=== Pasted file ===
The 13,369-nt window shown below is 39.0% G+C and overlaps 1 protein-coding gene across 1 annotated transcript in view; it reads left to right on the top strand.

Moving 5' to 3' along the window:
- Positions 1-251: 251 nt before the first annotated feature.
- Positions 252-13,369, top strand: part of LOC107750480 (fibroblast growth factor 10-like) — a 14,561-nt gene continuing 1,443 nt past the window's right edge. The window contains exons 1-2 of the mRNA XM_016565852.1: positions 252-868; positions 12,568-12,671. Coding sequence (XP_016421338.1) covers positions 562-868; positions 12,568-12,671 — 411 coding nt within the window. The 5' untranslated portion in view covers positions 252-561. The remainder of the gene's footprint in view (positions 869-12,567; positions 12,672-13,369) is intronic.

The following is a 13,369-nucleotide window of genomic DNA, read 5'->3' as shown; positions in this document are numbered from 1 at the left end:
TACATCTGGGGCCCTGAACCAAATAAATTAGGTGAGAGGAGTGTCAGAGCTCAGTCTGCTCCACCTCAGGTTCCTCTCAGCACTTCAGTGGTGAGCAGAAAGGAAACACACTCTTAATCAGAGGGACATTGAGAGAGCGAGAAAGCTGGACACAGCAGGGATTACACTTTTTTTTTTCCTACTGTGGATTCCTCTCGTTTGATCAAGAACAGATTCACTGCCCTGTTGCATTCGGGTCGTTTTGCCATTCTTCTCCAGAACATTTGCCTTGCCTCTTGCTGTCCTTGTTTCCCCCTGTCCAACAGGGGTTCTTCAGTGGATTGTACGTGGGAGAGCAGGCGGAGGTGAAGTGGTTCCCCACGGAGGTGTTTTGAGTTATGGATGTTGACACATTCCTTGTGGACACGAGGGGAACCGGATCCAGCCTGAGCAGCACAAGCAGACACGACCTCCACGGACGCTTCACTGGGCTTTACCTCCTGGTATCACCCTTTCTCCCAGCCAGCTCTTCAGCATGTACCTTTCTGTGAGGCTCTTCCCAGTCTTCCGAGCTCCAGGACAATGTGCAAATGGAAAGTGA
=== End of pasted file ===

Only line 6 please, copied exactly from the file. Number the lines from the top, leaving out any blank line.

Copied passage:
TACATCTGGGGCCCTGAACCAAATAAATTAGGTGAGAGGAGTGTCAGAGCTCAGTCTGCTCCACCTCAGGTTCCTCTCAGCACTTCAGTGGTGAGCAGAAAGGAAACACACTCTTAATCAGAGGGACATTGAGAGAGCGAGAAAGCTGGACACAGCAGGGATTACACTTTTTTTTTTCCTACTGTGGATTCCTCTCGTTTGATCAAGAACAGATTCACTGCCCTGTTGCATTCGGGTCGTTTTGCCATTCTTCTCCAGAACATTTGCCTTGCCTCTTGCTGTCCTTGTTTCCCCCTGTCCAACAGGGGTTCTTCAGTGGATTGTACGTGGGAGAGCAGGCGGAGGTGAAGTGGTTCCCCACGGAGGTGTTTTGAGTTATGGATGTTGACACATTCCTTGTGGACACGAGGGGAACCGGATCCAGCCTGAGCAGCACAAGCAGACACGACCTCCACGGACGCTTCACTGGGCTTTACCTCCTGGTATCACCCTTTCTCCCAGCCAGCTCTTCAGCATGTACCTTTCTGTGAGGCTCTTCCCAGTCTTCCGAGCTCCAGGACAATGTGCAAATGGAAAGTGA